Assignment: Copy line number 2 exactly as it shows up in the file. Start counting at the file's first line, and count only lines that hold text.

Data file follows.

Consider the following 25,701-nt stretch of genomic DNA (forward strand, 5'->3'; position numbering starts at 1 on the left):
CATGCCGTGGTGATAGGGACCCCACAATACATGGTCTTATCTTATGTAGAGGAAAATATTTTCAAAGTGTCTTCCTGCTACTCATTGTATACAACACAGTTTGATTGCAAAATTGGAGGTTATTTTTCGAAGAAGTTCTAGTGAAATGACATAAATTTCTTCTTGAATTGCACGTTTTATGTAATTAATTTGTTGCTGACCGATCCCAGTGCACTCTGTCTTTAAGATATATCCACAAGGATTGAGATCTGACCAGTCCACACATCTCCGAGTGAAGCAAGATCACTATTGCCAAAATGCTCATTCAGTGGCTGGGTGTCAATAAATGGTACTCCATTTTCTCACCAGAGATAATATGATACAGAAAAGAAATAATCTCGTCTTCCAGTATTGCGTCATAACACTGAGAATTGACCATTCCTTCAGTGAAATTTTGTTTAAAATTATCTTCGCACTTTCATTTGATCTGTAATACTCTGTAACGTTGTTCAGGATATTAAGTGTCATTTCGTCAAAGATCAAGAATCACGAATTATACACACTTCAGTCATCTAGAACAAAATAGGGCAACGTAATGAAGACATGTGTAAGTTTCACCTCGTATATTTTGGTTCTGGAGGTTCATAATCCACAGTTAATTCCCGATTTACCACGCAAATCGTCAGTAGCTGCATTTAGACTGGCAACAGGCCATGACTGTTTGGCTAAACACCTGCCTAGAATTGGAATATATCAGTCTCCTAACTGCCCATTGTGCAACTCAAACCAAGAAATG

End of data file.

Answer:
CATGCCGTGGTGATAGGGACCCCACAATACATGGTCTTATCTTATGTAGAGGAAAATATTTTCAAAGTGTCTTCCTGCTACTCATTGTATACAACACAGTTTGATTGCAAAATTGGAGGTTATTTTTCGAAGAAGTTCTAGTGAAATGACATAAATTTCTTCTTGAATTGCACGTTTTATGTAATTAATTTGTTGCTGACCGATCCCAGTGCACTCTGTCTTTAAGATATATCCACAAGGATTGAGATCTGACCAGTCCACACATCTCCGAGTGAAGCAAGATCACTATTGCCAAAATGCTCATTCAGTGGCTGGGTGTCAATAAATGGTACTCCATTTTCTCACCAGAGATAATATGATACAGAAAAGAAATAATCTCGTCTTCCAGTATTGCGTCATAACACTGAGAATTGACCATTCCTTCAGTGAAATTTTGTTTAAAATTATCTTCGCACTTTCATTTGATCTGTAATACTCTGTAACGTTGTTCAGGATATTAAGTGTCATTTCGTCAAAGATCAAGAATCACGAATTATACACACTTCAGTCATCTAGAACAAAATAGGGCAACGTAATGAAGACATGTGTAAGTTTCACCTCGTATATTTTGGTTCTGGAGGTTCATAATCCACAGTTAATTCCCGATTTACCACGCAAATCGTCAGTAGCTGCATTTAGACTGGCAACAGGCCATGACTGTTTGGCTAAACACCTGCCTAGAATTGGAATATATCAGTCTCCTAACTGCCCATTGTGCAACTCAAACCAAGAAATG